What DeFi Must Sacrifice to Appease Regulators

The “internet financial system” is a pro-compliance, but pro-privacy framework to build crypto protocols which satisfy regulators and consumers.

AccessTimeIconApr 17, 2023 at 1:12 p.m. UTC
Updated Apr 17, 2023 at 4:27 p.m. UTC
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Decentralized Finance (DeFi) has emerged as a revolutionary force in the financial industry. When traditional banks narrowly avoided a systemic bank run, and centralized exchanges (CEX) collapsed spectacularly, DeFi kept working, providing trustless financial services to people around the globe.

Markus Maier is the founder and managing director of Violet, a privacy-focused DeFi platform.

Success, however, brought with it bad actors and illicit financial transactions that troubled regulators worldwide. An unusually successful algorithmic stablecoin soared and then collapsed, whipping out billions in dollars of capital and the loss of retail enthusiasm. Hackers stole nearly $4 billion by exploiting crypto protocols in 2022 alone (with North Korea as the prominent perpetrator). To say there’s been a loss of regulatory goodwill is an understatement – the U.S. Treasury Department now considers DeFi a national security threat.

These problems have kept most traditional financial institutions out of DeFi, which is detrimental to long-term growth and adoption of crypto. In the depth of crypto winter, the industry must find a solution to spark the next cycle and bring mass adoption.

The solution is called the “internet financial system,” or IFS, which combines the best of DeFi and traditional finance (TradFi) in one unified network. An idea championed first by Chris Burniske, IFS is built on open crypto rails and preserves blockchain’s most important attributes such as decentralized settlement, self-custody, transparency and composability.

However, the IFS tries to be genuinely inclusive, enabling the billions of people already part of TradFi and financial institutions to benefit from on-chain innovation. Connecting crypto to TradFi will not only bring more users, but also unlock trillions of assets that are currently trapped in these siloed financial systems.

To achieve this feat, the IFS must square the circle: It must be built on top of decentralized architecture while still mapping TradFi compliance and national regulatory requirements (all without giving up on privacy). It’s a monumental effort that requires new tech, standards and laws. Thankfully, this second revolution has already begun, charging ahead on three fronts:

  1. Programmable compliance: Illicit finance is a national security issue, and lawmakers reasonably expect a new IFS to improve upon the compliance sophistication in TradFi, not jettison it entirely. The IFS must find a way to map rigorous anti-money laundering (AML) compliance in a programmatic, on-chain execution environment. Effectively, this means adopting programmable on-chain compliance, which can handle ongoing AML checks and differentiate between different laws by national origin.
  2. Regulation: The IFS’ long-term success hinges on regulatory acceptance. We understand the DeFi community’s frustration with regulators. However, if we engage in good faith and show policymakers solutions to illicit finance problems – e.g., technology that stops bad actors before they enter the system – policymakers will craft smart, workable guidelines that balance investor and consumer protections. It has already happened years ago: the Cayman Islands included decentralized exchanges in its initial VASP [virtual asset service provider] law, signaling the country felt AML rules needed to be compatible with decentralized finance. The EU is following suit, working on comprehensive crypto regulation called MiCA.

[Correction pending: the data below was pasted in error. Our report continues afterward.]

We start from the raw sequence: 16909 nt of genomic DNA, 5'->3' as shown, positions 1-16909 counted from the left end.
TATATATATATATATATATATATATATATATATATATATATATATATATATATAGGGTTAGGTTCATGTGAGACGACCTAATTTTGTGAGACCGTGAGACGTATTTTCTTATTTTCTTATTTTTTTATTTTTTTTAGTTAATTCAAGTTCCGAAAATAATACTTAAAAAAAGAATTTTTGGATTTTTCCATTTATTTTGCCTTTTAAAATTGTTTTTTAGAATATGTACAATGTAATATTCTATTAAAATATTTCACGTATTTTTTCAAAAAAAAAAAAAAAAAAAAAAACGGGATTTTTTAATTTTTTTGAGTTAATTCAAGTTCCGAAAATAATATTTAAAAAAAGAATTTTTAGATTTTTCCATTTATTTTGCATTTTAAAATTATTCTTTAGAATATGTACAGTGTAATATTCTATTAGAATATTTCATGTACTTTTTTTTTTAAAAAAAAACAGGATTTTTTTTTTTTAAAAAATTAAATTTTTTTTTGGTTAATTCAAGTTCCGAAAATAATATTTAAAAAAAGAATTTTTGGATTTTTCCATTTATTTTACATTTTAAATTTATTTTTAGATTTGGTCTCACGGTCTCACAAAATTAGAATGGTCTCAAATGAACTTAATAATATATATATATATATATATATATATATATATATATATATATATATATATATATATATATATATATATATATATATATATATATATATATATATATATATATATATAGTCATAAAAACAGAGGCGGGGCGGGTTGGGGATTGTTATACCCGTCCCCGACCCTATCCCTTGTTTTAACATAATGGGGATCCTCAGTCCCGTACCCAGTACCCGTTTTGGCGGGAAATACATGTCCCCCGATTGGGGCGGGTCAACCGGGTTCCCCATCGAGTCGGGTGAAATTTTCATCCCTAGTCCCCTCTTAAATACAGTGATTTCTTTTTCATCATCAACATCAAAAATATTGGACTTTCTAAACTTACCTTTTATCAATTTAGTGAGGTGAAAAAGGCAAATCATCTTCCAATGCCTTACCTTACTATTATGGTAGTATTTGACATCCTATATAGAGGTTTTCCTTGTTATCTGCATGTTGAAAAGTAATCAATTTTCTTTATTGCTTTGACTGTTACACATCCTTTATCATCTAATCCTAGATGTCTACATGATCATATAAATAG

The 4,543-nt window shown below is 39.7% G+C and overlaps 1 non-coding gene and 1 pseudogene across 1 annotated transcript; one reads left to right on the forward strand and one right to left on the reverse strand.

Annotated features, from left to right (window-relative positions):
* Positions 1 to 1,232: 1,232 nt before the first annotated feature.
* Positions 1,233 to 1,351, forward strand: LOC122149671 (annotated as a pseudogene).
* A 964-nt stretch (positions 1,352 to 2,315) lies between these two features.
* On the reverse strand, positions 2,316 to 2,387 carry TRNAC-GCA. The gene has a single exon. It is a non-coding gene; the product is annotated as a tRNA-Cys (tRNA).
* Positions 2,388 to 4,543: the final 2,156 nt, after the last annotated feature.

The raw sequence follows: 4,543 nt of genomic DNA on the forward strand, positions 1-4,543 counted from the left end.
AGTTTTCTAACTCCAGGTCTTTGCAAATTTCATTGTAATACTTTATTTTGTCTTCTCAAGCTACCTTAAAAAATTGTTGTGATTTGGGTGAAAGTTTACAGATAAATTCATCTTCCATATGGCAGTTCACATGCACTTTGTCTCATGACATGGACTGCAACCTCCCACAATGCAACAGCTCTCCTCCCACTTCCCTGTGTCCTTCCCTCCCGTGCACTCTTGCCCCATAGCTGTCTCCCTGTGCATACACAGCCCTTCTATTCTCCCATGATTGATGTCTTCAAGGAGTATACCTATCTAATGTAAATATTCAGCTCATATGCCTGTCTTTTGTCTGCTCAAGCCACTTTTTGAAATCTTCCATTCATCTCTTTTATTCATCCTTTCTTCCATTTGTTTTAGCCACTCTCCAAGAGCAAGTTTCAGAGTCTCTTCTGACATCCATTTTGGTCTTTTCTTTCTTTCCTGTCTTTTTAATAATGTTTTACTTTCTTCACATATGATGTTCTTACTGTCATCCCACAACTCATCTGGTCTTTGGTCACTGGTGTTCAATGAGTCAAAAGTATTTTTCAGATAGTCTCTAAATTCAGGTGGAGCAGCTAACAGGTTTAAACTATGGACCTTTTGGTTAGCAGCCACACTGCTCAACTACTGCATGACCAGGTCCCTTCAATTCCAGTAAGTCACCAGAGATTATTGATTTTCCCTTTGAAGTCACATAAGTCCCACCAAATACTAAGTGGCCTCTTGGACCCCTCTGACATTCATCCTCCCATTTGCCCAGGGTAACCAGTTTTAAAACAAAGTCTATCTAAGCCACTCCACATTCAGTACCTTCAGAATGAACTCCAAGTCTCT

3. Privacy-preserving Identity: In the IFS, compliance must not come at the expense of user privacy, even if it adheres to strict know-your-customer rules. For instance, smart contracts must not intake or expose personal data on an immutable blockchain. Smart contracts can readily accept composable access tokens that provide binary answers (yes or no) to any compliance risk a project needs to address, leaving the wallet’s on-chain anonymity intact. Standards for those privacy-preserving identity credentials have been developed for years and are now ready for prime-time in the IFS.

Consumers, institutions and regulators demand more compliant, more secure and regulatory-friendly decentralized services – and that’s precisely what we will continue striving to build.

Solving regulatory and compliance concerns in a privacy-protective way will usher in a new era where the IFS delivers on DeFi’s original promises – running all financial applications on-chain and enabling new use cases. As a result, we will make tokenized real-world assets more liquid and composable, benefit from cheaper and faster remittances, and make finance as a whole more robust and accessible.

We invite everyone to join this collective effort, which needs the best and brightest minds from various disciplines: crypto, tech, law, policy, finance and more. It will be about breaking new ground, making some compromises and delivering the future of finance.

Edited by Daniel Kuhn.


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Markus Maier

Markus Maier is the founder and managing director of Violet, a privacy-focused DeFi platform.

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